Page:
The race to represent New Hampshire’s 2nd Congressional District is catching fire here and nationally.
A poll last week put incumbent Rep. Anne Kuster, a first-term Democrat, behind her GOP challenger, state lawmaker Marilinda Garcia. It looks like it will be a close contest.
At 31, Marilinda Garcia would be one of the youngest members elected to the U.S. House this year. So perhaps it’s no surprise that when Garcia won the GOP congressional primary last month, a large and loud crowd of millennials was in the house.
Garcia told the crowd that Democrats want to create equality of outcome.
“I think what’s made America the exceptional country it is today is that we’ve offered equality of opportunity to every American,” she said.
One campaign intern, who gave his name only as Ryan, explained his enthusiasm for Garcia:
“She’s the new generation of Republican leadership, which New Hampshire desperately needs,” he said. “She’s just for putting the power back to people that respect personal liberty.”
Young, female, of Spanish descent, Garcia isn’t the usual Republican from central casting - that is, an older white guy. National conservatives such as the Koch brothers like what they see, and they are opening their wallets to help elect her.
Big name Republicans want to be seen with her, including House Speaker John Boehner, Florida Sen. Marco Rubio and, in a visit to New Hampshire last month, Texas Sen. Ted Cruz.
“If you support the constitution and the Bill of Rights and the liberties that God gave to every single American,” Cruz said, “then vote for Marilinda Garcia.”
Yet the 2nd District hasn’t sent a hard-line conservative to Washington in 25 years, and it may not be natural terrain for her. The district went big for Barack Obama in 2008 and 2012, and the last Republican who held the seat, Charlie Bass, barely eked out a win over Democrat Kuster in 2010.
Like many New Hampshire Republicans, Garcia stresses fiscal restraint, limited government and lower taxes. She is staunchly conservative on social issues: In the legislature, she voted to restrict abortion access and to repeal same-sex marriage.
She’s also supported the idea of impeaching President Obama. Here she is at a New Boston debate early this year.
Q: “Would you vote to impeach?”
A: “I would. .. he has many, many impeachable offenses it seems to me and his disregard for the constitution alone.”
Dante Scala, a political scientist at the University of New Hampshire, says that while the district as a whole may be tough for right-leaning candidates, Garcia’s views will resonate with the conservatives who dominate the state’s vote-rich southern towns.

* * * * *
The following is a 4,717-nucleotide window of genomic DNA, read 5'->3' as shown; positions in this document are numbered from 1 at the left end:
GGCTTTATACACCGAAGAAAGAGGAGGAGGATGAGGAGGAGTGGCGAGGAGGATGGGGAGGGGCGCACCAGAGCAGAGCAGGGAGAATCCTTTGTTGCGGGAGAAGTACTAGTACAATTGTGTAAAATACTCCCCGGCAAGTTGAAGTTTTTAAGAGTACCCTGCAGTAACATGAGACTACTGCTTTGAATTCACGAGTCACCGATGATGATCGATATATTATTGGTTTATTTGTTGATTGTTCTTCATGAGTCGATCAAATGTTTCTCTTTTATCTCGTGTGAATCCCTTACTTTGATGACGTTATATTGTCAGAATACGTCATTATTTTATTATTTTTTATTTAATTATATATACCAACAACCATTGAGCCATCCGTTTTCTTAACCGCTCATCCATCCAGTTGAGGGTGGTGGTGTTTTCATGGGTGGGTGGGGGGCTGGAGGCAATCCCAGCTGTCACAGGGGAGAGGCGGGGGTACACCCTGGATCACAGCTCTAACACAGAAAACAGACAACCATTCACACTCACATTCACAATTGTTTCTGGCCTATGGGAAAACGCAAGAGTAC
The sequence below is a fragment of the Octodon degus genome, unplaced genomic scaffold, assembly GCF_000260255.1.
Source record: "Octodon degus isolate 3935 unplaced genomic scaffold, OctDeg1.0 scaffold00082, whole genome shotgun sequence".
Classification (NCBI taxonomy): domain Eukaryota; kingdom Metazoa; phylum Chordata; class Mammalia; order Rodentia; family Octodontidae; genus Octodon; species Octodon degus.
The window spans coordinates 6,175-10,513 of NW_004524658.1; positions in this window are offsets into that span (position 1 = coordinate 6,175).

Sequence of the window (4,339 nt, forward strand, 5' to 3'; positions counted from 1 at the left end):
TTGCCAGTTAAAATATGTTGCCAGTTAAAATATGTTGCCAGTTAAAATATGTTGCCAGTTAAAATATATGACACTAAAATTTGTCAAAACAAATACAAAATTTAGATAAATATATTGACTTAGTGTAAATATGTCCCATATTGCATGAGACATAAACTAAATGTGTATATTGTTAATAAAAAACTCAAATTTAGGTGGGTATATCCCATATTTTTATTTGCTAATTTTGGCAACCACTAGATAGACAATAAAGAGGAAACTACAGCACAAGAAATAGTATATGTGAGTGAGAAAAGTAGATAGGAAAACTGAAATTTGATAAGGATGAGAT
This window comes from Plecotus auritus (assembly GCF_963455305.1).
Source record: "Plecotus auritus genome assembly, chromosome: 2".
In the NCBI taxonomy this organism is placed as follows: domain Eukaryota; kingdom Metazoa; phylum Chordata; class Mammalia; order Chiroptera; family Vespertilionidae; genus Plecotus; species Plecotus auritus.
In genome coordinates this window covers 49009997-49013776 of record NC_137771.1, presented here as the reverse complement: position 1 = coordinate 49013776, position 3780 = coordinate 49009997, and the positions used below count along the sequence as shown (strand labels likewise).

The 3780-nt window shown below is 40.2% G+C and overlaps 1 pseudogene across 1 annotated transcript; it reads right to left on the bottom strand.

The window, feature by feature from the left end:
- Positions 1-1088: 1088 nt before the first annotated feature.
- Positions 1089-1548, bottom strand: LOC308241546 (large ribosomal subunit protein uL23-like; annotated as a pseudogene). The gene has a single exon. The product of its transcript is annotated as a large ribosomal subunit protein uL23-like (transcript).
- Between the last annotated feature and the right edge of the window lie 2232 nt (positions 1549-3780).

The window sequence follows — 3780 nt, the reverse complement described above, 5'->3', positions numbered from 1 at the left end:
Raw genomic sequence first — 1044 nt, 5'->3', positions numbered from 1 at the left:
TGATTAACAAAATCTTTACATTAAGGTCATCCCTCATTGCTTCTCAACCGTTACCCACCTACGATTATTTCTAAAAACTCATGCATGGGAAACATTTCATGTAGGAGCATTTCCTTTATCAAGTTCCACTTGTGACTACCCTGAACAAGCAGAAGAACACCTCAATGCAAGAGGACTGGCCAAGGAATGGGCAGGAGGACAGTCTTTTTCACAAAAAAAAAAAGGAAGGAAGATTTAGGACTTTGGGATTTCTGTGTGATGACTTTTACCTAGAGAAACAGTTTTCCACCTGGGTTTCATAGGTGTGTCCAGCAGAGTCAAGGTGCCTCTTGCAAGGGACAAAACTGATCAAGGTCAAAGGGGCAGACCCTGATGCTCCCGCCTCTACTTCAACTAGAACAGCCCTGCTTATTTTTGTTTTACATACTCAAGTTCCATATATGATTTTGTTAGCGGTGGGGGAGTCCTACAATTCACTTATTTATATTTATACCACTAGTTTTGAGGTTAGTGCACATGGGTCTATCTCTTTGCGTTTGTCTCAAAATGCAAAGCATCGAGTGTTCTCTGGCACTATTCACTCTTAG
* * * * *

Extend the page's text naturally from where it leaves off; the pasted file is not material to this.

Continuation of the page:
“A southern-tier New Hampshire conservative looks at Marilinda Garcia and says, ‘I don’t care what the district thinks like, she thinks like me, I want a serious conservative representing the district,’ ” Scala said.
Since the primary, though, Garcia has downplayed her more ideological stances. Today, she often focuses President Obama’s agenda, which she says 2nd District voters want stopped.
"It’s the IRS scandal, it’s the aftermath of Benghazi, it’s the Veterans Administration debacle, it’s Obamacare,” she said. “It’s the effect it’s having on all aspects of our economy. And the way it was sold, on false premises.”
Garcia’s methodical approach to political issues is familiar to those who’ve worked with her during her four terms in Concord. Democratic state Rep. Peter Leishman worked closely with her on the House Finance Committee.
Marilinda’s greatest asset is just who she is. She works hard,” he said. “You meet her and you can’t help but like her. She’s very personable.”
Garcia stands her ground too, and she has been known to vote her principles over her constituents’ desires. Case in point: Garcia represents Salem, which has long sought a casino. But in the legislature, she voted against expanded gambling.
On the campaign trail, she’s occasionally left listeners confused about where she stands on some important questions, such as how to handle health care policy if, as she hopes, the Affordable Care Act’s revenue sources are eliminated.
Brian Cullen, a Nashua independent, watched her in action at a Chamber of Commerce forum last week.
“Ms. Garcia was asked a couple times, 'How do you balance the ledger? How do you balance the ledger?' And there was no answer," Cullen said. “And I think you have to have an answer…."
Cullen says Kuster’s first term hasn’t thrilled him, but he’s not convinced that Garcia is the right alternative. Polling by UNH suggests that about a third of the district’s voters have yet to make up their minds.